For instance, if your context is something like “we are in this together for the long haul,” then, even when an intense or upsetting challenge occurs in your relationship, that context is kept in the background for both people. This helps keep the difficulties or flaring emotions more guided and within the mindset of knowing that ultimately, your goal and intent is being in and getting through this together, despite disagreement or difficulty.

Here is why context can actually be more powerful than commitment:

People have many different ideas about what the word “commitment” means when applied to relationships. In conventional, usual ones though, it often means things like:

-Always keeping your promises, no matter what.
-Putting the other person's needs ahead of your own.
-Focusing all your sexual thoughts on your partner.
-No matter what happens, even if you fall out of love, you stay together.

Defining our relationships through commitments such as these has the potential to entangle us in a thick web of rules and expectations.

At its core, true commitment isn’t about defining what you or your partner should or should not do.

Instead, true commitment is a personal act of intention, of declaring yourself. “I intend for this to work” rather than producing expectations and rules.

A commitment like this (aka, a context) produces possibilities.

How to create a context for your relationship

-First off, create this when you are feeling clear and grounded, so it will contain your greatest wisdom. Do not try and do it when within an argument or when personally stressed or distracted. It won’t come out the way you want it to.
-Make sure it’s something that feels possible for you. You want to be able to say and believe that, yes, I can do this. I have the ability to choose this consistently on a regular basis.
-Your context should be clear and concise, yet, broad enough to apply to a variety of situations. You want it to be clearly accessible when facing something that could be challenging for your relationship. This will take some thought.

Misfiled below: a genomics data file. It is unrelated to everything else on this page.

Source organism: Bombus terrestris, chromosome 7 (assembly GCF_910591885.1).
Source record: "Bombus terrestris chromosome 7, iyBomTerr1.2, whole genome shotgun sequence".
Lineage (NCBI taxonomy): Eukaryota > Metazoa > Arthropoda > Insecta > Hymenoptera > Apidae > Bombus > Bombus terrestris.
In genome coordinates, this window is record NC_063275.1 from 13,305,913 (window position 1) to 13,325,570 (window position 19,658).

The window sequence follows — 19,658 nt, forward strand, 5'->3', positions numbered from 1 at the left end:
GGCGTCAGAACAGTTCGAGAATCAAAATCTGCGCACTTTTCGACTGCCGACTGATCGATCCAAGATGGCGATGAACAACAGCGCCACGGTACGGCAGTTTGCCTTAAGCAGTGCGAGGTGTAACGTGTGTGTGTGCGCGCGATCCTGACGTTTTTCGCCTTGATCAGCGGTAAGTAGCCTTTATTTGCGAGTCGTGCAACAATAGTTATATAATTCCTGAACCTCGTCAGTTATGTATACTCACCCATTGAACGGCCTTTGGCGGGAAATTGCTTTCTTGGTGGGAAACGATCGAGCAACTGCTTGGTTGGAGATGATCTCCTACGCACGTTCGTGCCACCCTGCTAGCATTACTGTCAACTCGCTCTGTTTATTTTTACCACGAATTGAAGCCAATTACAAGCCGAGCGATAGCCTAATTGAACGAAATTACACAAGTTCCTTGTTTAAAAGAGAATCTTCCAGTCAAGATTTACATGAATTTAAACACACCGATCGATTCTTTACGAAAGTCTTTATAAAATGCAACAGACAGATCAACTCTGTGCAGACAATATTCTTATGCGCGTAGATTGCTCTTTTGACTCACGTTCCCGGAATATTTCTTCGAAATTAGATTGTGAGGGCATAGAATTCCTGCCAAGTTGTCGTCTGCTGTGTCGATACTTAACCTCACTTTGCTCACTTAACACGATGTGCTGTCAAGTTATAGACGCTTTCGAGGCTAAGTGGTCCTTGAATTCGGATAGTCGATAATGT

-And finally, your context should point you in the direction of greater love, intimacy, and connection.

Also, it's worth noting, your context will change and evolve as you do. As you experiment with and apply it to different areas of your life, you may discover it grows or shifts. You will likely discover that you would like to fine-tune or alter it, in even significant and wildly different ways, at some point.

The final takeaway message to context: people in soulmate relationships often (though not always) report that they have a higher purpose for being together. This is something that goes beyond the usual reasons, like intimacy or companionship. And, part of creating a soulmate relationship is having a context for your relationship.

Why are we together? What is the broader meaning of and purpose for our relationship? What are our mutual and shared goals?

Some couples are committed to a charitable, humanitarian, or ecological cause, or to raising their children in a conscious, loving environment in the hopes they will grow up to make a positive contribution to the community. Others devote their partnership to more personal endeavours, such as learning to be more compassionate to everyone they encounter, or opening and growing a small business together. Some couples have complementary but opposite strengths and choose to meld these together in personal projects or in the encouragement and invitation of intense growth for one another.

The list goes on for possible contexts. Only you two can decide on it.

Consider this question: is there something we are both passionate about and/or have strength in, that we could contribute either to the world or meaningfully to each other or to those whom we are close? And, within that process, enhance our own relationship?

Creating a shared context will not only enrich your relationship. It will also deepen the connection you experience every day with each other.

Having a higher purpose gives you and your partner a truly worthwhile reason to be together, in addition to being attracted to and just garnering joy from one another’s company.

Fervent writer. Ravenous reader. Impassioned with words. Relationship researcher. Social Scientist. Social Justice Advocate. Author. www.brookeenglish.com